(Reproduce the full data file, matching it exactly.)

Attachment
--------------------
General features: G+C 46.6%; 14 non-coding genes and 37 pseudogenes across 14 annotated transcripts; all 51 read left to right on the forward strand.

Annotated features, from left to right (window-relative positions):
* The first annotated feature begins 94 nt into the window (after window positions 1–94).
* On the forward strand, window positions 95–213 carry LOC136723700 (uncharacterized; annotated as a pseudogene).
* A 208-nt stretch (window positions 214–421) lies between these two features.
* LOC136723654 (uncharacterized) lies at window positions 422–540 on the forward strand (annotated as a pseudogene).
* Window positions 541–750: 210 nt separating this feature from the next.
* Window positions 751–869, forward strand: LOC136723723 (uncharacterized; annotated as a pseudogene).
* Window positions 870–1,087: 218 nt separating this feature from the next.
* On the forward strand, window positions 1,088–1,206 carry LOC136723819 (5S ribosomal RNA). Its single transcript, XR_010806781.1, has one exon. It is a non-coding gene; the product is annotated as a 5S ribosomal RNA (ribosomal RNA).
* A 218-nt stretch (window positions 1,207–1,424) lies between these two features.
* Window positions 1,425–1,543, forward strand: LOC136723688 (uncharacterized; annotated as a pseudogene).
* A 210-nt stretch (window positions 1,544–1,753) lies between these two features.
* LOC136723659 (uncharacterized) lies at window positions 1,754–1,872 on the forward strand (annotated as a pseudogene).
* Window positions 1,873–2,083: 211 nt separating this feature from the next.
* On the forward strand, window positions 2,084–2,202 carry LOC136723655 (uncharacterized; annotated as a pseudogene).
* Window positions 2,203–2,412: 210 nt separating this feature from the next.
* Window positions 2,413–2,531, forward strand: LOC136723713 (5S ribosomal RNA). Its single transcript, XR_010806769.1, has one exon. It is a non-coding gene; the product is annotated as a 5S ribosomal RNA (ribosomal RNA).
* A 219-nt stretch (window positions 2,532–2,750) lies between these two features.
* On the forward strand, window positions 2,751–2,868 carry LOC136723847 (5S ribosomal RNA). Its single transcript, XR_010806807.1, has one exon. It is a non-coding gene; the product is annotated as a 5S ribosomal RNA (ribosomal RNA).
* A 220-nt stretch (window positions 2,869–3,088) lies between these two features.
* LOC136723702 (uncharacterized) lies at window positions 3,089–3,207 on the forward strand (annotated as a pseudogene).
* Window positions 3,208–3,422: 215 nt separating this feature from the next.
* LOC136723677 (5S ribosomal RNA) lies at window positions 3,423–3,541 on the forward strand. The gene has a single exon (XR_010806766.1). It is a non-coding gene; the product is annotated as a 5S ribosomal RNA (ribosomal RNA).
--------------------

General features: G+C 46.6%; 14 non-coding genes and 37 pseudogenes across 14 annotated transcripts; all 51 read left to right on the forward strand.

Annotated features, from left to right (window-relative positions):
* The first annotated feature begins 94 nt into the window (after window positions 1–94).
* On the forward strand, window positions 95–213 carry LOC136723700 (uncharacterized; annotated as a pseudogene).
* A 208-nt stretch (window positions 214–421) lies between these two features.
* LOC136723654 (uncharacterized) lies at window positions 422–540 on the forward strand (annotated as a pseudogene).
* Window positions 541–750: 210 nt separating this feature from the next.
* Window positions 751–869, forward strand: LOC136723723 (uncharacterized; annotated as a pseudogene).
* Window positions 870–1,087: 218 nt separating this feature from the next.
* On the forward strand, window positions 1,088–1,206 carry LOC136723819 (5S ribosomal RNA). Its single transcript, XR_010806781.1, has one exon. It is a non-coding gene; the product is annotated as a 5S ribosomal RNA (ribosomal RNA).
* A 218-nt stretch (window positions 1,207–1,424) lies between these two features.
* Window positions 1,425–1,543, forward strand: LOC136723688 (uncharacterized; annotated as a pseudogene).
* A 210-nt stretch (window positions 1,544–1,753) lies between these two features.
* LOC136723659 (uncharacterized) lies at window positions 1,754–1,872 on the forward strand (annotated as a pseudogene).
* Window positions 1,873–2,083: 211 nt separating this feature from the next.
* On the forward strand, window positions 2,084–2,202 carry LOC136723655 (uncharacterized; annotated as a pseudogene).
* Window positions 2,203–2,412: 210 nt separating this feature from the next.
* Window positions 2,413–2,531, forward strand: LOC136723713 (5S ribosomal RNA). Its single transcript, XR_010806769.1, has one exon. It is a non-coding gene; the product is annotated as a 5S ribosomal RNA (ribosomal RNA).
* A 219-nt stretch (window positions 2,532–2,750) lies between these two features.
* On the forward strand, window positions 2,751–2,868 carry LOC136723847 (5S ribosomal RNA). Its single transcript, XR_010806807.1, has one exon. It is a non-coding gene; the product is annotated as a 5S ribosomal RNA (ribosomal RNA).
* A 220-nt stretch (window positions 2,869–3,088) lies between these two features.
* LOC136723702 (uncharacterized) lies at window positions 3,089–3,207 on the forward strand (annotated as a pseudogene).
* Window positions 3,208–3,422: 215 nt separating this feature from the next.
* LOC136723677 (5S ribosomal RNA) lies at window positions 3,423–3,541 on the forward strand. The gene has a single exon (XR_010806766.1). It is a non-coding gene; the product is annotated as a 5S ribosomal RNA (ribosomal RNA).